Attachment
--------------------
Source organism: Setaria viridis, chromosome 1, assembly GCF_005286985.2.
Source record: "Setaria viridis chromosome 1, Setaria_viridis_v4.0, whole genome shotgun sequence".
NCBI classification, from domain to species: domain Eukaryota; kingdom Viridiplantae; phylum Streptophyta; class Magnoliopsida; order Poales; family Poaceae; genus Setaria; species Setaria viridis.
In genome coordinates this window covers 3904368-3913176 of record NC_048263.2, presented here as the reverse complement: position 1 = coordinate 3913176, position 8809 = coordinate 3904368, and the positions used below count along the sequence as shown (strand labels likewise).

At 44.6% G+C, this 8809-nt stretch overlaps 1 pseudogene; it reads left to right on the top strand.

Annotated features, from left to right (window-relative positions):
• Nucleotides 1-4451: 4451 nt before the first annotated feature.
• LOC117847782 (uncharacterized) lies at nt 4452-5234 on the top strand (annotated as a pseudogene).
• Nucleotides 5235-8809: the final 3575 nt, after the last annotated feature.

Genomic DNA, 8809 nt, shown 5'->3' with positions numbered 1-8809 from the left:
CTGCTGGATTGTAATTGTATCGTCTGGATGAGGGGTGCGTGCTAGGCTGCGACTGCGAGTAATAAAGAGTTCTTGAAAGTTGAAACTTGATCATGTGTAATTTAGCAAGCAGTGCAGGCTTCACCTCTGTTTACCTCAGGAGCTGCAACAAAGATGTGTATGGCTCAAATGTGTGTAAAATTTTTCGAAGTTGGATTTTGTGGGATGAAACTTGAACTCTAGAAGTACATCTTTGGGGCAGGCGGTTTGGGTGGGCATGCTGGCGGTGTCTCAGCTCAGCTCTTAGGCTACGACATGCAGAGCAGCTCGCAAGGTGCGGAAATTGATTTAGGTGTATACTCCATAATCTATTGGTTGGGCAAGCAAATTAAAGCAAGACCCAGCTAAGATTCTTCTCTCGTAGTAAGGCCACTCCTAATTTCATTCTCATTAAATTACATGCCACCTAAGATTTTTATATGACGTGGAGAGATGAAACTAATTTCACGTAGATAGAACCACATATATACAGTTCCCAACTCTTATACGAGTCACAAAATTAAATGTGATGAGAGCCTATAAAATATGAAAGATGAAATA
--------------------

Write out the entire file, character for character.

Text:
Source organism: Setaria viridis, chromosome 1, assembly GCF_005286985.2.
Source record: "Setaria viridis chromosome 1, Setaria_viridis_v4.0, whole genome shotgun sequence".
NCBI classification, from domain to species: domain Eukaryota; kingdom Viridiplantae; phylum Streptophyta; class Magnoliopsida; order Poales; family Poaceae; genus Setaria; species Setaria viridis.
In genome coordinates this window covers 3904368-3913176 of record NC_048263.2, presented here as the reverse complement: position 1 = coordinate 3913176, position 8809 = coordinate 3904368, and the positions used below count along the sequence as shown (strand labels likewise).

At 44.6% G+C, this 8809-nt stretch overlaps 1 pseudogene; it reads left to right on the top strand.

Annotated features, from left to right (window-relative positions):
• Nucleotides 1-4451: 4451 nt before the first annotated feature.
• LOC117847782 (uncharacterized) lies at nt 4452-5234 on the top strand (annotated as a pseudogene).
• Nucleotides 5235-8809: the final 3575 nt, after the last annotated feature.

Genomic DNA, 8809 nt, shown 5'->3' with positions numbered 1-8809 from the left:
CTGCTGGATTGTAATTGTATCGTCTGGATGAGGGGTGCGTGCTAGGCTGCGACTGCGAGTAATAAAGAGTTCTTGAAAGTTGAAACTTGATCATGTGTAATTTAGCAAGCAGTGCAGGCTTCACCTCTGTTTACCTCAGGAGCTGCAACAAAGATGTGTATGGCTCAAATGTGTGTAAAATTTTTCGAAGTTGGATTTTGTGGGATGAAACTTGAACTCTAGAAGTACATCTTTGGGGCAGGCGGTTTGGGTGGGCATGCTGGCGGTGTCTCAGCTCAGCTCTTAGGCTACGACATGCAGAGCAGCTCGCAAGGTGCGGAAATTGATTTAGGTGTATACTCCATAATCTATTGGTTGGGCAAGCAAATTAAAGCAAGACCCAGCTAAGATTCTTCTCTCGTAGTAAGGCCACTCCTAATTTCATTCTCATTAAATTACATGCCACCTAAGATTTTTATATGACGTGGAGAGATGAAACTAATTTCACGTAGATAGAACCACATATATACAGTTCCCAACTCTTATACGAGTCACAAAATTAAATGTGATGAGAGCCTATAAAATATGAAAGATGAAATA